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RBI Monetary Policy 2021

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The Reserve Bank of India’s (RBI) monetary policy left the repo rate unchanged at 4% in its monetary policy committee while maintaining an accommodative stance, RBI governor Shaktikant Das announced-on Friday. The governor further decided to maintain the repo rate amid a sticky rate of inflation. The reverse repo rate also remained unchanged at 3.35%.

The repo rate has remained at 4% since August 2020 during the MPC meeting. RBI governor Mr Shaktikant Das announced-on Friday that the decision was taken unanimously in favour of him. The MPC meeting was conducted between 3 to 5 Feb where the panel was headed by Mr Shaktikant Das along with the other members Dr Ashima Goyal, Dr Shashank Bhide, Prof. Jayant R. Verma, Dr Michael Debabrata Patra and Dr Mridul K. Saggar.

The repo rate has remained unchanged while maintaining an accommodative stance for this FY to next FY as long as necessary, RBI governor Shaktikant Das announced-on Friday.

In late March 2020, the central bank had slashed the repo rate by 115 basis points to support growth. This is the 4 time in a row that the MPC decided to keep the policy rate unchanged as the RBI had revised its policy rate on May 22 to increase the demand by minimizing the interest rate to a historic low.

This is the first MPC meeting after the arrival of Union Budget 2021-2022.

What is meant by Accommodative Stance?

An accommodative stance means there is room for reducing the interest rates in the future to revive economic growth. That’s why MPC has decided to continue with the stance from the current FY 2021 to next FY 2022 to revive growth to minimize the impact of COVID 19 on the economy.

Even if the central government and central bank worked together to uplift the economy by providing financial support, the economy still has to take a long time from the Covid 19 impact with rising cases.

Therefore, RBI decided to minimize the interest rate and await inflationary pressure to ease before the economy grows.

What Does This Mean for You?

The Monetary Policy Committee kept its repo rate unchanged at 4% which means the rate at which banks borrow money from RBI remains as is. Normally, when RBI reduces the repo rate, commercial banks also have to reduce the interest rate and therefore they offer fewer interest rates on loans given to you.

Interest rates have congruence with rising inflation.

Key Terms to Ponder

Repo Rate:

Repo rate is the rate at which commercial banks borrow money from the apex bank (RBI) by selling their securities to the central bank of our country. RBI uses it as the main tool to keep inflation under control.

Reverse Repo Rate:

Reverse Repo Rate is the rate at which RBI borrows money from other commercial banks. It is a mechanism to absorb the liquidity in the market, whenever there is excess liquidity in the market.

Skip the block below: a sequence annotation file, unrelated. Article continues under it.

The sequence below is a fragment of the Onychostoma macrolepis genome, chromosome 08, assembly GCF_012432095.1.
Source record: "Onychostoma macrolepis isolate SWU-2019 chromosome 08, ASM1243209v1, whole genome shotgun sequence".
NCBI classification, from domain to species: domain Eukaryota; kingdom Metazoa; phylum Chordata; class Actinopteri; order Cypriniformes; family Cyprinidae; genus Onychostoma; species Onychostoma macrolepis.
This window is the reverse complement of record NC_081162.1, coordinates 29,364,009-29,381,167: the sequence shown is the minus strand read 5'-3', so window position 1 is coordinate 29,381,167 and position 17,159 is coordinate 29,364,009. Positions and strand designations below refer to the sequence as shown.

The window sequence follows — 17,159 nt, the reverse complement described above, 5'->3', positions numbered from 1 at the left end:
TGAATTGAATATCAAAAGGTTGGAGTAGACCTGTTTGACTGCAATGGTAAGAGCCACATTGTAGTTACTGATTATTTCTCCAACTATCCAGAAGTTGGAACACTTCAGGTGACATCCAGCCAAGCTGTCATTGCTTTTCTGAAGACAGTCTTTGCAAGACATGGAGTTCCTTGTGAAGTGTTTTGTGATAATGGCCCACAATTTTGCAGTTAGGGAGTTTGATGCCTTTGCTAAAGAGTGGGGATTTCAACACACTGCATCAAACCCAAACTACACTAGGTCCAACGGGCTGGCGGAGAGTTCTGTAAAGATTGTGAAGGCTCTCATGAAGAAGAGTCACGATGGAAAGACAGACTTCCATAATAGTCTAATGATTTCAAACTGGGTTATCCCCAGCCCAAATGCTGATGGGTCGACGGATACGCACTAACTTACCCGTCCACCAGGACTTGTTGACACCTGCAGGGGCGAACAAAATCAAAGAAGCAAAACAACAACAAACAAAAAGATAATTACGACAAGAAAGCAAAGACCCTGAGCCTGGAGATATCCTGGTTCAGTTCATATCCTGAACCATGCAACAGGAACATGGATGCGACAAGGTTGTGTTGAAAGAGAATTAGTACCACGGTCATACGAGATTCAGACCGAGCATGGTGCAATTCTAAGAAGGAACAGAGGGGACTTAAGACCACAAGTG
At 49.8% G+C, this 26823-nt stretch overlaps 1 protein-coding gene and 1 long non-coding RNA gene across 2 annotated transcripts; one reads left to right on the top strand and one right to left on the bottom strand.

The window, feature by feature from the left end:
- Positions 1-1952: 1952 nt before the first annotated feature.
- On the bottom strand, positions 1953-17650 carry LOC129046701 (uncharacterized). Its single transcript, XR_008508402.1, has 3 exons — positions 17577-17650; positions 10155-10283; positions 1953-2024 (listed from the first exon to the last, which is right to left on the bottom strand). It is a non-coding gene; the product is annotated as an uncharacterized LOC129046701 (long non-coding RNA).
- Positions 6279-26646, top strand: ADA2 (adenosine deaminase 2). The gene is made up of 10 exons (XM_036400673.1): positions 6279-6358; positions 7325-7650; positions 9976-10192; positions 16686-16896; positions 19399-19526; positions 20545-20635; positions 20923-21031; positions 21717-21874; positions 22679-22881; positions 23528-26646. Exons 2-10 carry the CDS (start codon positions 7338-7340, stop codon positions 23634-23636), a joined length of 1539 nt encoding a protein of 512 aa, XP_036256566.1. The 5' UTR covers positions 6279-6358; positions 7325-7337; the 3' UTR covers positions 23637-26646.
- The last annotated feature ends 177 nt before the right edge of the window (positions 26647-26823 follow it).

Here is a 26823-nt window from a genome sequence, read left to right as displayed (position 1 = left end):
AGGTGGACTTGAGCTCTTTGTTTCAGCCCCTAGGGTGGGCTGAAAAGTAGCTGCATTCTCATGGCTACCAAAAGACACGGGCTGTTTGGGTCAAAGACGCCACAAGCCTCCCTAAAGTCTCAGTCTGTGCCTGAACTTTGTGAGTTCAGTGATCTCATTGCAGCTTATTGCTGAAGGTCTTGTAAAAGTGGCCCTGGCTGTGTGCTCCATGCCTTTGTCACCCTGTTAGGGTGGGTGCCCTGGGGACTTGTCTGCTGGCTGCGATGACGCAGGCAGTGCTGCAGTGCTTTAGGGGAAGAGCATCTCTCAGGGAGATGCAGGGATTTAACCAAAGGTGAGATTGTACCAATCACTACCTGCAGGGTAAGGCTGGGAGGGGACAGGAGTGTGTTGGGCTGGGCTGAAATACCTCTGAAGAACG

Marginal Standing Facility

MSF is the rate at which banks borrow overnight funds from the RBI. MSF has been created only in case of emergency when interbank liquidity goes down and overnight interest rates are volatile. Here, the rate is higher than the repo rate.

Bank Rate

The bank rate is the rate at which banks lend money to commercial banks that too without any security.

MPC’s Outlook on Growth and Inflation

Inflation:

In December 2020, for the first time in 1 year, the inflation rate had fallen below the RBI mandate band of 2-6%. It is expected that the vegetable prices will remain soft in the near term, while the pressure may continue to persist in many food items, said the MPC.

While the MPC’s outlook on food prices remains favourable, its outlook on core inflation causes depression.

What is Core Inflation?

Core inflation excludes unstable factors such as fuel and petrol prices.

Fuel Prices:

The RBI acknowledged the rise in fuel prices. The further increase of fuel price added with huge indirect taxes on the product by both centre and state always remain a cause of concern. This depicts the concerted policy action by both governments to control cost-push pressures.

Considering all the above factors, RBI expects inflation at 5.2% for January to March of the current fiscal year, 5.2-5% between April to September 2021and 4.3% for the third quarter of the next financial year.

What is Real GDP?

Real GDP is a measure of a country’s gross domestic product which has been adjusted for inflation.

Retail Investor Online Access to Gilt Securities

The RBI has numerous measures to extend the scope of financial markets. RBI plans to provide retail investors online access to the government financial securities, including primary and secondary directly through Reserve Bank (‘Retail Direct’).

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